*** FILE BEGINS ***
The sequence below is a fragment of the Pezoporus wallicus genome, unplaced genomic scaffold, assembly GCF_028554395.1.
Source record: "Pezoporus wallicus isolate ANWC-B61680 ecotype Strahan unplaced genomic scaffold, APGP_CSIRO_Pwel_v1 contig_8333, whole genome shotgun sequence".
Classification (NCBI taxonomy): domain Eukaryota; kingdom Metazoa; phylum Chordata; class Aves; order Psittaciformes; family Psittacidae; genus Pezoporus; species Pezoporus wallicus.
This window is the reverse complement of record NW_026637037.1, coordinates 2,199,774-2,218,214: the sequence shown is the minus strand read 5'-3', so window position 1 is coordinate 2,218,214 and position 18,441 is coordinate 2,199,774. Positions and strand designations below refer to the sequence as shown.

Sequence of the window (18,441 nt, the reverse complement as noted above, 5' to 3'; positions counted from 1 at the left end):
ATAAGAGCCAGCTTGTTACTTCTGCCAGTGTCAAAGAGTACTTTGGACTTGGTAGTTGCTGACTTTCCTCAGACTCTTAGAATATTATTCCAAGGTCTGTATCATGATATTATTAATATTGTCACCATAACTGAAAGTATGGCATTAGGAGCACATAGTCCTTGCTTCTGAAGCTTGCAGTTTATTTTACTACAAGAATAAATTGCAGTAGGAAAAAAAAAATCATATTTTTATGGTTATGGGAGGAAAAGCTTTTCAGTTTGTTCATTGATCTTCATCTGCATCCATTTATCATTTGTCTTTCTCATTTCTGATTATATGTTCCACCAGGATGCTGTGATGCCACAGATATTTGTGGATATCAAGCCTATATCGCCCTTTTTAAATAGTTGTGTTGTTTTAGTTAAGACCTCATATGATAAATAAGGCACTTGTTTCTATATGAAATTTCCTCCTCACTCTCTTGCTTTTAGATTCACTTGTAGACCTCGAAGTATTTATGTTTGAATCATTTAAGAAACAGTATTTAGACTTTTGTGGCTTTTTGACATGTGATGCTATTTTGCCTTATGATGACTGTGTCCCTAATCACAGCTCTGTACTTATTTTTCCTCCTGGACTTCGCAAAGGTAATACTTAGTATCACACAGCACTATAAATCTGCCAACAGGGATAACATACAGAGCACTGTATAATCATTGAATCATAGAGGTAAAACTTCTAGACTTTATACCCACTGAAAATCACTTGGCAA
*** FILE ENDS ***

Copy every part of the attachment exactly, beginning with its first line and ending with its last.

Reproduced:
The sequence below is a fragment of the Pezoporus wallicus genome, unplaced genomic scaffold, assembly GCF_028554395.1.
Source record: "Pezoporus wallicus isolate ANWC-B61680 ecotype Strahan unplaced genomic scaffold, APGP_CSIRO_Pwel_v1 contig_8333, whole genome shotgun sequence".
Classification (NCBI taxonomy): domain Eukaryota; kingdom Metazoa; phylum Chordata; class Aves; order Psittaciformes; family Psittacidae; genus Pezoporus; species Pezoporus wallicus.
This window is the reverse complement of record NW_026637037.1, coordinates 2,199,774-2,218,214: the sequence shown is the minus strand read 5'-3', so window position 1 is coordinate 2,218,214 and position 18,441 is coordinate 2,199,774. Positions and strand designations below refer to the sequence as shown.

Sequence of the window (18,441 nt, the reverse complement as noted above, 5' to 3'; positions counted from 1 at the left end):
ATAAGAGCCAGCTTGTTACTTCTGCCAGTGTCAAAGAGTACTTTGGACTTGGTAGTTGCTGACTTTCCTCAGACTCTTAGAATATTATTCCAAGGTCTGTATCATGATATTATTAATATTGTCACCATAACTGAAAGTATGGCATTAGGAGCACATAGTCCTTGCTTCTGAAGCTTGCAGTTTATTTTACTACAAGAATAAATTGCAGTAGGAAAAAAAAAATCATATTTTTATGGTTATGGGAGGAAAAGCTTTTCAGTTTGTTCATTGATCTTCATCTGCATCCATTTATCATTTGTCTTTCTCATTTCTGATTATATGTTCCACCAGGATGCTGTGATGCCACAGATATTTGTGGATATCAAGCCTATATCGCCCTTTTTAAATAGTTGTGTTGTTTTAGTTAAGACCTCATATGATAAATAAGGCACTTGTTTCTATATGAAATTTCCTCCTCACTCTCTTGCTTTTAGATTCACTTGTAGACCTCGAAGTATTTATGTTTGAATCATTTAAGAAACAGTATTTAGACTTTTGTGGCTTTTTGACATGTGATGCTATTTTGCCTTATGATGACTGTGTCCCTAATCACAGCTCTGTACTTATTTTTCCTCCTGGACTTCGCAAAGGTAATACTTAGTATCACACAGCACTATAAATCTGCCAACAGGGATAACATACAGAGCACTGTATAATCATTGAATCATAGAGGTAAAACTTCTAGACTTTATACCCACTGAAAATCACTTGGCAA